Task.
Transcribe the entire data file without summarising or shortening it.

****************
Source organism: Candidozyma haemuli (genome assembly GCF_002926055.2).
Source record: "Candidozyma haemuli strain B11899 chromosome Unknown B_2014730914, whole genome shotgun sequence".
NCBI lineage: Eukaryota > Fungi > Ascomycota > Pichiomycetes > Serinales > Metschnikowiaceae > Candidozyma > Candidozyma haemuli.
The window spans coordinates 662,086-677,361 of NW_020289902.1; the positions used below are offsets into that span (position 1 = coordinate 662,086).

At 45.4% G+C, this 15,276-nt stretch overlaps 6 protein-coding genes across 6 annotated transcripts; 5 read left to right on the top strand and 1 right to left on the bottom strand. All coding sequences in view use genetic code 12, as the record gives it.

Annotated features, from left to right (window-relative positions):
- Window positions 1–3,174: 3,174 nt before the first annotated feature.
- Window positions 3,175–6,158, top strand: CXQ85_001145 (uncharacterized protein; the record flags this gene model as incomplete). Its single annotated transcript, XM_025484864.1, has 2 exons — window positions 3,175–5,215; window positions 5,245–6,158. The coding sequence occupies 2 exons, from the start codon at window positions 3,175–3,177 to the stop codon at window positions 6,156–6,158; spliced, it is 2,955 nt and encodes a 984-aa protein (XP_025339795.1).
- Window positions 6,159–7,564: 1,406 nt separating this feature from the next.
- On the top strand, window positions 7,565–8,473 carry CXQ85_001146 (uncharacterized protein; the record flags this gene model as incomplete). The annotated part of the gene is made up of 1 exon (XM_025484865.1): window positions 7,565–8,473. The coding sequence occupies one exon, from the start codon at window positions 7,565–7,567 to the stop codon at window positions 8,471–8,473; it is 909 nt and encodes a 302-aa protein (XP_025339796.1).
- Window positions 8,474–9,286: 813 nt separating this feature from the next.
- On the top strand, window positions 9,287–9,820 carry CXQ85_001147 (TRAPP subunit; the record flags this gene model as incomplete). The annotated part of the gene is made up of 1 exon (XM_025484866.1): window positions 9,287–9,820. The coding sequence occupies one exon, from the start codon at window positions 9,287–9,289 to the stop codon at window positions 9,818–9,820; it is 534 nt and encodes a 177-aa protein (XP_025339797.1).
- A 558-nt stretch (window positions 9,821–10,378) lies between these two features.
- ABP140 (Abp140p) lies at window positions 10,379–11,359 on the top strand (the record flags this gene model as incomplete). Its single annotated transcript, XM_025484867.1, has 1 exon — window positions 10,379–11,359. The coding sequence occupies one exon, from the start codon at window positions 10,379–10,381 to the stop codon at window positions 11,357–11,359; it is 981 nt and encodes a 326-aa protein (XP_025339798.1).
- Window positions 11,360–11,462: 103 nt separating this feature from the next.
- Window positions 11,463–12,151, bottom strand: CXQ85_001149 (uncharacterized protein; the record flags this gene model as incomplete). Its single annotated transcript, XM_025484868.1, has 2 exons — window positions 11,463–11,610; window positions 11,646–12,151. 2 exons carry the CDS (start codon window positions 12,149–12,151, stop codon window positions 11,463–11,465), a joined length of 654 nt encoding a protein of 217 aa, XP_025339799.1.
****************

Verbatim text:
Source organism: Candidozyma haemuli (genome assembly GCF_002926055.2).
Source record: "Candidozyma haemuli strain B11899 chromosome Unknown B_2014730914, whole genome shotgun sequence".
NCBI lineage: Eukaryota > Fungi > Ascomycota > Pichiomycetes > Serinales > Metschnikowiaceae > Candidozyma > Candidozyma haemuli.
The window spans coordinates 662,086-677,361 of NW_020289902.1; the positions used below are offsets into that span (position 1 = coordinate 662,086).

At 45.4% G+C, this 15,276-nt stretch overlaps 6 protein-coding genes across 6 annotated transcripts; 5 read left to right on the top strand and 1 right to left on the bottom strand. All coding sequences in view use genetic code 12, as the record gives it.

Annotated features, from left to right (window-relative positions):
- Window positions 1–3,174: 3,174 nt before the first annotated feature.
- Window positions 3,175–6,158, top strand: CXQ85_001145 (uncharacterized protein; the record flags this gene model as incomplete). Its single annotated transcript, XM_025484864.1, has 2 exons — window positions 3,175–5,215; window positions 5,245–6,158. The coding sequence occupies 2 exons, from the start codon at window positions 3,175–3,177 to the stop codon at window positions 6,156–6,158; spliced, it is 2,955 nt and encodes a 984-aa protein (XP_025339795.1).
- Window positions 6,159–7,564: 1,406 nt separating this feature from the next.
- On the top strand, window positions 7,565–8,473 carry CXQ85_001146 (uncharacterized protein; the record flags this gene model as incomplete). The annotated part of the gene is made up of 1 exon (XM_025484865.1): window positions 7,565–8,473. The coding sequence occupies one exon, from the start codon at window positions 7,565–7,567 to the stop codon at window positions 8,471–8,473; it is 909 nt and encodes a 302-aa protein (XP_025339796.1).
- Window positions 8,474–9,286: 813 nt separating this feature from the next.
- On the top strand, window positions 9,287–9,820 carry CXQ85_001147 (TRAPP subunit; the record flags this gene model as incomplete). The annotated part of the gene is made up of 1 exon (XM_025484866.1): window positions 9,287–9,820. The coding sequence occupies one exon, from the start codon at window positions 9,287–9,289 to the stop codon at window positions 9,818–9,820; it is 534 nt and encodes a 177-aa protein (XP_025339797.1).
- A 558-nt stretch (window positions 9,821–10,378) lies between these two features.
- ABP140 (Abp140p) lies at window positions 10,379–11,359 on the top strand (the record flags this gene model as incomplete). Its single annotated transcript, XM_025484867.1, has 1 exon — window positions 10,379–11,359. The coding sequence occupies one exon, from the start codon at window positions 10,379–10,381 to the stop codon at window positions 11,357–11,359; it is 981 nt and encodes a 326-aa protein (XP_025339798.1).
- Window positions 11,360–11,462: 103 nt separating this feature from the next.
- Window positions 11,463–12,151, bottom strand: CXQ85_001149 (uncharacterized protein; the record flags this gene model as incomplete). Its single annotated transcript, XM_025484868.1, has 2 exons — window positions 11,463–11,610; window positions 11,646–12,151. 2 exons carry the CDS (start codon window positions 12,149–12,151, stop codon window positions 11,463–11,465), a joined length of 654 nt encoding a protein of 217 aa, XP_025339799.1.